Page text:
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Ethnic Nationalism

The Tragic Death of Yugoslavia

1996
Author:

Bogdan Denitch

Ethnic Nationalism

Provides a cogent, comprehensive historical analysis of Yugoslavia’s demise, one that clearly identifies events and trends that urgently demand the world’s attention. The role of timing in the sequence of events; the consequences of an unworkable constitutional situation; the responsibility of the West; and, above all, the self-transformation of Communist regimes that presaged undemocratic outcomes: each is duly considered as Denitch gives a detailed description of Yugoslavia’s descent into murderous inter-ethnic wars.

Provides a cogent, comprehensive historical analysis of Yugoslavia’s demise, one that clearly identifies events and trends that urgently demand the world’s attention. The role of timing in the sequence of events; the consequences of an unworkable constitutional situation; the responsibility of the West; and, above all, the self-transformation of Communist regimes that presaged undemocratic outcomes: each is duly considered as Denitch gives a detailed description of Yugoslavia’s descent into murderous inter-ethnic wars.

“... a major contribution to the literature on the death of Yugoslavia.” --W. Kendall Myers, Johns Hopkins University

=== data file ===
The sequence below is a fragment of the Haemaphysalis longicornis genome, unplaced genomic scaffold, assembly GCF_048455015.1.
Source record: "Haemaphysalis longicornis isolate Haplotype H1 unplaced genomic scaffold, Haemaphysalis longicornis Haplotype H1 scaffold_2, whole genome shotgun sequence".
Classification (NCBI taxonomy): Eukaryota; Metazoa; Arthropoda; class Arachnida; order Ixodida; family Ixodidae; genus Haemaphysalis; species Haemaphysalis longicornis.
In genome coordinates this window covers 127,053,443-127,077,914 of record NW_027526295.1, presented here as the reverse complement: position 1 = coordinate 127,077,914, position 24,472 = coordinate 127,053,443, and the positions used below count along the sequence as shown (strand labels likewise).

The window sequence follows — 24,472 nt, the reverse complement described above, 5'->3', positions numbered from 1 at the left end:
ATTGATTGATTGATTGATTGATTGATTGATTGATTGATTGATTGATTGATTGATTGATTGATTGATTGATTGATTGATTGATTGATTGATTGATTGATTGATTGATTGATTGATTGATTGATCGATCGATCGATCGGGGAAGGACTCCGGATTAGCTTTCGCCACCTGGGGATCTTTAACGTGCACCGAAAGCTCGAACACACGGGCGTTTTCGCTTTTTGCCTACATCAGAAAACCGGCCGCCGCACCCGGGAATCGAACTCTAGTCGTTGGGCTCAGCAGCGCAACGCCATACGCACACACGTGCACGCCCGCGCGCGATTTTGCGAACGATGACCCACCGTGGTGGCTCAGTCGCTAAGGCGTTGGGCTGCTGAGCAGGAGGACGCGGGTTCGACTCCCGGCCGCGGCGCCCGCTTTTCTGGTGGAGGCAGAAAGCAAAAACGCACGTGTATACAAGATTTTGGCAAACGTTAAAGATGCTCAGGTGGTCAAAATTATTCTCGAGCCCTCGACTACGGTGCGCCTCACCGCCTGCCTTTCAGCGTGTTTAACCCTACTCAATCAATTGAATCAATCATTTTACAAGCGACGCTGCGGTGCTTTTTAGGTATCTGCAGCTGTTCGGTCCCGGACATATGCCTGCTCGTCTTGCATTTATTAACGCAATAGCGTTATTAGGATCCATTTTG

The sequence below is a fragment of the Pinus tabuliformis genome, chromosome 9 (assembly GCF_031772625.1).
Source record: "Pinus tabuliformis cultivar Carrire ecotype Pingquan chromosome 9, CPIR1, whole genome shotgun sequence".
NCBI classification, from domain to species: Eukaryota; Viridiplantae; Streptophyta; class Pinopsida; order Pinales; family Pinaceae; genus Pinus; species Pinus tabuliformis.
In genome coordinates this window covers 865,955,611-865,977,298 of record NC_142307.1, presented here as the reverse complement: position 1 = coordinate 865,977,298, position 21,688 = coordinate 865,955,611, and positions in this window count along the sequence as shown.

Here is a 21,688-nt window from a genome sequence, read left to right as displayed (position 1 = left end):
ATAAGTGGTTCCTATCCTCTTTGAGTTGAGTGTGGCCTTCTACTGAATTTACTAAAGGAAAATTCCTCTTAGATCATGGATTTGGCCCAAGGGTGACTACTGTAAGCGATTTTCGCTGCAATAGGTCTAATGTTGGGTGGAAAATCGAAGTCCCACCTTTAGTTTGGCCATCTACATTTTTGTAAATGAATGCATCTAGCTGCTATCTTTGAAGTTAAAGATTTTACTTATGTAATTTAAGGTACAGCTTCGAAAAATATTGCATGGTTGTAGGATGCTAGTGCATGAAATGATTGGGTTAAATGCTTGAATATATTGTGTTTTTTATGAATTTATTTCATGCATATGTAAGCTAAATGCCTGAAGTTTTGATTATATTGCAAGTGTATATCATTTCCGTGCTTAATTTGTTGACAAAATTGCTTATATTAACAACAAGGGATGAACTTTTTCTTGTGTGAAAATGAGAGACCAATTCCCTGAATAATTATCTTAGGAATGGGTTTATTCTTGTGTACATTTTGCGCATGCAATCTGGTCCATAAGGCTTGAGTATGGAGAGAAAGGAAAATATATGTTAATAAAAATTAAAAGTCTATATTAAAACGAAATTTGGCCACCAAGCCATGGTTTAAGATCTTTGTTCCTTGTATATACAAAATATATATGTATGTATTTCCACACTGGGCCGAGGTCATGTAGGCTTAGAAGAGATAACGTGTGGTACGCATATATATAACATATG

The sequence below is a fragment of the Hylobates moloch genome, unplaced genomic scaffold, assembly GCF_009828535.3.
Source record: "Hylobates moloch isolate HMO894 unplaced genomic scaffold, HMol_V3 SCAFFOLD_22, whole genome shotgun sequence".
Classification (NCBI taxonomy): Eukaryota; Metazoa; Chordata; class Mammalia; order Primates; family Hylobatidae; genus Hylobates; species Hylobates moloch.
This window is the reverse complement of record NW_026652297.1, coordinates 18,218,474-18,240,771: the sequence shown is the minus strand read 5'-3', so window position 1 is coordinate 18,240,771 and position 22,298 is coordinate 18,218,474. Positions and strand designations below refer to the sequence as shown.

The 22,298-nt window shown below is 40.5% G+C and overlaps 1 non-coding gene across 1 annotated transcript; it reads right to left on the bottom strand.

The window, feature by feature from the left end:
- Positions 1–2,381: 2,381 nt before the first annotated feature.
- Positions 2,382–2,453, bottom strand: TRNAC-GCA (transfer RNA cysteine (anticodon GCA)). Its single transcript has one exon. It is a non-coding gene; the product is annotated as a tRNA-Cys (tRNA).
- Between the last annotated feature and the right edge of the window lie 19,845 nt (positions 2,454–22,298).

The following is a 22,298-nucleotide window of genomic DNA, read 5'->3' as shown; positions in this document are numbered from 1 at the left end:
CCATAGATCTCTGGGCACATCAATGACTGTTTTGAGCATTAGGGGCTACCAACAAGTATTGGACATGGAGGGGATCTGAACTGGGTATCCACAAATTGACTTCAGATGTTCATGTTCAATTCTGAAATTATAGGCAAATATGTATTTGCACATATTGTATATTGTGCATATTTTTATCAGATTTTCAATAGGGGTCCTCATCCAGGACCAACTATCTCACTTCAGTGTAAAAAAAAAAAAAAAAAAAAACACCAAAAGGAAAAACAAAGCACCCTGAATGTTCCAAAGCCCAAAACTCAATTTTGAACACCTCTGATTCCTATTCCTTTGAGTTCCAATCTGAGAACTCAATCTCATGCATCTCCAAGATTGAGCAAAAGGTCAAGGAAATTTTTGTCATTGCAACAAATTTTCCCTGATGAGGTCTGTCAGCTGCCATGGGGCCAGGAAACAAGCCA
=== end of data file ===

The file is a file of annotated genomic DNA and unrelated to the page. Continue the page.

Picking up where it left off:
Bogdan Denitch is simply the best American author writing on the states that used to constitute Yugoslavia. Ethnic Nationalism represents his most synthetic and ambitious project on this topic. In my opinion, it is and will be regarded for some time as the definitive statement on the roots of the present disastrous civil war. I am certain that both the general public and academics will rely on the book as a major touchstone of orientation.

Andrew Arato, New School for Social Research

If your neighbor cannot sleep, you will not be allowed to either: The old adage assumes an overtone of dread as the stirring, wary world witnesses the destruction of Yugoslavia. If the leaders of Serbia and Croatia can get away with tearing apart Bosnia-Herzegovina, a sovereign member of the United Nations, what is to stop military elites in other former Soviet and East European states from proposing similar solutions to their own national grievances and aspirations? And who is to say such attention would be confined to that area of the globe?

The world may well be uneasy, as Bogdan Denitch makes clear in this brilliant book about the causes and possible ramifications of the death of Yugoslavia. Ethnic Nationalism provides a cogent, comprehensive historical analysis of Yugoslavia's demise, one that clearly identifies events and trends that urgently demand the world's attention.

The role of timing in the sequence of events; the consequences of an unworkable constitutional situation; the responsibility of the West; and, above all, the self-transformation of Communist regimes that presaged undemocratic outcomes- Denitch duly considers each of these factors as he gives a detailed description of Yugoslavia's descent into interethnic wars. His discussion of the possible fate of postcommunist states is especially pertinent, and leads to a skillful account of the sources and dangers of nationalistic and ethnic extremism on what threatens to become a global scale. In this analysis, nationalism and populism can be seen as revolts against a new world system where abstract multinational financial and political institutions thwart citizens' attempts at democratic participation.